A14 crash causes traffic chaos

FRESH calls were made last night for contingency plans to deal with major accidents on the A14 in Suffolk after another horrific smash caused a day of chaos.

FRESH calls were made last night for contingency plans to deal with major accidents on the A14 in Suffolk after another horrific smash caused a day of chaos.

A lorry driver was airlifted to hospital with multiple injuries following the crash on the road near Claydon yesterday .

The accident, involving two lorries and a car, forced part of the road to be closed - resulting in long tailbacks across the area, including in the centre of Ipswich.

It was the latest in a series of crashes on the A14 which have led to major delays.

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And it has sparked fresh calls for a northern bypass for Ipswich to keep traffic moving when accidents block parts of the A14, which is used by many lorries travelling in and out of Felixstowe Port.

Last night, Conservative Guy McGregor, a past chairman of Suffolk County Council's highways committee who is tipped to be the new portfolio holder for transport and highways, described the traffic situation as “outrageous”.

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He said: “The fact is that we have got to manage the road better. We have to have diversions quicker.

“We have got to think about whether there should be loops across the road there so the other carriageway can be used for single carriageway traffic if there are any problems.

“I think my reaction is that the A12/A14 junction needs to be better and we need to monitor HGVs coming out of Felixstowe and put plans in place.

“We have got to be realistic in our attitude towards what we can do.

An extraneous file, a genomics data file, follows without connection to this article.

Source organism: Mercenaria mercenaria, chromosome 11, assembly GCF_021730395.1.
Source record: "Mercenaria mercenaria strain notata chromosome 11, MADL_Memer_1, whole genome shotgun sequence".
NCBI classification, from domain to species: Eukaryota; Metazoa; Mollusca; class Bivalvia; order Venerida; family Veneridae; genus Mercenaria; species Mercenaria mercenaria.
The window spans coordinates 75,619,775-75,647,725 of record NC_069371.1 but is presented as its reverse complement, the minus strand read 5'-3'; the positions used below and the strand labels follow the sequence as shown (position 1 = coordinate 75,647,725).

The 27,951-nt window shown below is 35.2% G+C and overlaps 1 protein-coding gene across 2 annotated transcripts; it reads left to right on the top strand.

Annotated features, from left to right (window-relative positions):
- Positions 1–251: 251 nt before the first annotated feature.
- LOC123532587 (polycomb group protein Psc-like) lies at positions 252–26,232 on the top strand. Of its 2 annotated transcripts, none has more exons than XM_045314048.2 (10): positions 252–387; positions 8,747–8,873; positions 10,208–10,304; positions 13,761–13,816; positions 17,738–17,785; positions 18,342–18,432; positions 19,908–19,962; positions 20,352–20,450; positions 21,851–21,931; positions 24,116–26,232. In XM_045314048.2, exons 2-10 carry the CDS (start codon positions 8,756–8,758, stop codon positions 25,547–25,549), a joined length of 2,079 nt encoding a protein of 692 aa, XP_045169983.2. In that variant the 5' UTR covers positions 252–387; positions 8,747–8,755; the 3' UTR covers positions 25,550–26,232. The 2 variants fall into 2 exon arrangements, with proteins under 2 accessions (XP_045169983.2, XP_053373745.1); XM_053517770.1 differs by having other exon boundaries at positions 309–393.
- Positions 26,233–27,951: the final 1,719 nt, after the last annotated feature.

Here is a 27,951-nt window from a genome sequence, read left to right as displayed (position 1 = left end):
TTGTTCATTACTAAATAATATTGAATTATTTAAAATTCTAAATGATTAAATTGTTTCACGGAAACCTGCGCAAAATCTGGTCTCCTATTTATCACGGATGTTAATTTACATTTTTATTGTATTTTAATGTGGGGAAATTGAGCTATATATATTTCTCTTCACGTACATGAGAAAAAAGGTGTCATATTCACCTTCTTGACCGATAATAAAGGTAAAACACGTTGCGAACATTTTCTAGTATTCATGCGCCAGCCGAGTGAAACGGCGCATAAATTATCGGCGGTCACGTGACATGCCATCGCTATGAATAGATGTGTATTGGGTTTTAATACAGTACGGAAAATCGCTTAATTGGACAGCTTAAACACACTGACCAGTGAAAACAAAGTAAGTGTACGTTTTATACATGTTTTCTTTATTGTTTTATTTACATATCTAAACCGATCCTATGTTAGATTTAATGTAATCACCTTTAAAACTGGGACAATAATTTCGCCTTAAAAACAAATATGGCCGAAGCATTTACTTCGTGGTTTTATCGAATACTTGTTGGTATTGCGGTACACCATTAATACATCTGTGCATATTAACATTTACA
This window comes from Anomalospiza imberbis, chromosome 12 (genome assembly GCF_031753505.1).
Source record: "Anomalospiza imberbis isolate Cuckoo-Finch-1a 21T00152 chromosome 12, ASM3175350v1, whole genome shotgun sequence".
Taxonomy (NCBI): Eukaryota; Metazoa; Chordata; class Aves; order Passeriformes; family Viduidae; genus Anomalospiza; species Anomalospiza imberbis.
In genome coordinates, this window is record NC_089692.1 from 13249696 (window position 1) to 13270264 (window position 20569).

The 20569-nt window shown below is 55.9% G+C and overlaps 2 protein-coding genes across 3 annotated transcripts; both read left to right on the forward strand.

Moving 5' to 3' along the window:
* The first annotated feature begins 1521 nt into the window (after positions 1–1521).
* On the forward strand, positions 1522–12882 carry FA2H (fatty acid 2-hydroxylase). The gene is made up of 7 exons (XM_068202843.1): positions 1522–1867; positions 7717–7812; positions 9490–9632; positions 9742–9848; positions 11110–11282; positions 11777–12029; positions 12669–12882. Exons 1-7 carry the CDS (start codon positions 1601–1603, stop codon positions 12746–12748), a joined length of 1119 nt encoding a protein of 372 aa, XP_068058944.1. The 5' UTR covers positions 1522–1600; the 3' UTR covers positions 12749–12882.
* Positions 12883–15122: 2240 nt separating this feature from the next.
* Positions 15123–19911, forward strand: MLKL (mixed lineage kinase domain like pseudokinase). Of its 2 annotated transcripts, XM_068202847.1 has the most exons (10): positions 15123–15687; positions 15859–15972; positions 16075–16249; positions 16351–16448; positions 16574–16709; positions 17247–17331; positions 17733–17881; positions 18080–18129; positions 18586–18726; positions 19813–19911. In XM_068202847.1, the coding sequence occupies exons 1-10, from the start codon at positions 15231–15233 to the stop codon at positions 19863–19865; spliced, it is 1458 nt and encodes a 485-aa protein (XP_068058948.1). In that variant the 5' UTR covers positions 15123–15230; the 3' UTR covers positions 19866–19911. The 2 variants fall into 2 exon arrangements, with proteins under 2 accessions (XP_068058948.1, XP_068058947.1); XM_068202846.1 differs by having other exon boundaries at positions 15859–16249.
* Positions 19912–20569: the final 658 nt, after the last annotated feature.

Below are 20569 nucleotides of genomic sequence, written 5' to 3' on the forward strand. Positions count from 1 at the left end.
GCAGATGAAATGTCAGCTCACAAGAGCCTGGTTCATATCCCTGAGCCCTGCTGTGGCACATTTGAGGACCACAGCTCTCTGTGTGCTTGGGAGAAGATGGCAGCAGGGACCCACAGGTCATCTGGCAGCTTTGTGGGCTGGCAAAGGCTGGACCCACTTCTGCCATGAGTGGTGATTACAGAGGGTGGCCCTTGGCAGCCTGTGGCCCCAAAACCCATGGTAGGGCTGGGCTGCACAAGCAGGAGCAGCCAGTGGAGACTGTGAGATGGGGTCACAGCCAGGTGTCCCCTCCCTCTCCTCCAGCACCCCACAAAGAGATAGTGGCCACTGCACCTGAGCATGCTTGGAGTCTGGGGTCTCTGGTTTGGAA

“Even if we start thinking at this stage of a northern bypass nothing would happen for 15 years.

“However these measures that I have just outlined could and should be put in place.”

Bob Feltwell, chief executive of the Suffolk Chamber of Commerce, has already written to Suffolk County Council calling for contingency plans to be put in place to deal with the disruption, which is costing businesses thousands of hours in working time.

Last night Mr Feltwell said: “This is the same sort of unfortunate problem when these accidents do occur.

“We really do need to improve the infrastructure in that area. A northern bypass would be an alternative route to handle the increase in the volume of traffic.”

The crash happened just after midday on the westbound carriageway and a 40-year-old man lost part of his lower leg after he was trapped in the crushed wreckage of his lorry cab.

The Bury St Edmunds-bound carriageway between the Whitehouse and Claydon junctions was closed for around nine hours, through rush hour, while emergency services dealt with the crash.

Although diversions were put in place, the accident saw traffic back up about 10 miles to the Orwell Bridge at Wherstead.

Tailbacks also formed on the eastbound carriageway and on the A12, along with Sproughton Road, in Ipswich, and routes through Bramford, as drivers tried to avoid the queues.

A spokesman for the East Anglian Ambulance NHS Trust said three ambulances, two ambulance officers, a Suffolk Accident Rescue Service medic and the air ambulance were dispatched to the scene, with the first crews arriving within three minutes of the initial call.

The man was trapped in the wreckage of his lorry for more than an hour and needed releasing by firefighters.

The spokesman said: “When they got him out of the vehicle his foot had been amputated in the collision.”

Paramedics anaesthetised him at the scene before he was flown to Ipswich Hospital by helicopter.

Five other casualties were also taken to Ipswich Hospital but their injuries were not believed to be serious.

The latest traffic disruption came exactly 10 days after two accidents in both rush-hours brought the route to a standstill, with thousands of motorists delayed for several hours.

A spokesperson for the Highways Agency said: “The Highways Agency works with the police and local authority to plan diversion routes, which are used in the event of an accident.

“The police have primacy in all accident situations. If it is necessary for the police to investigate an accident as a scene of a crime then the wreckage cannot be cleared, or the road repaired, until after the police have concluded their work.

“Once the police have finished their investigations the Highways Agency work with them to re-open the road as quickly as possible.”

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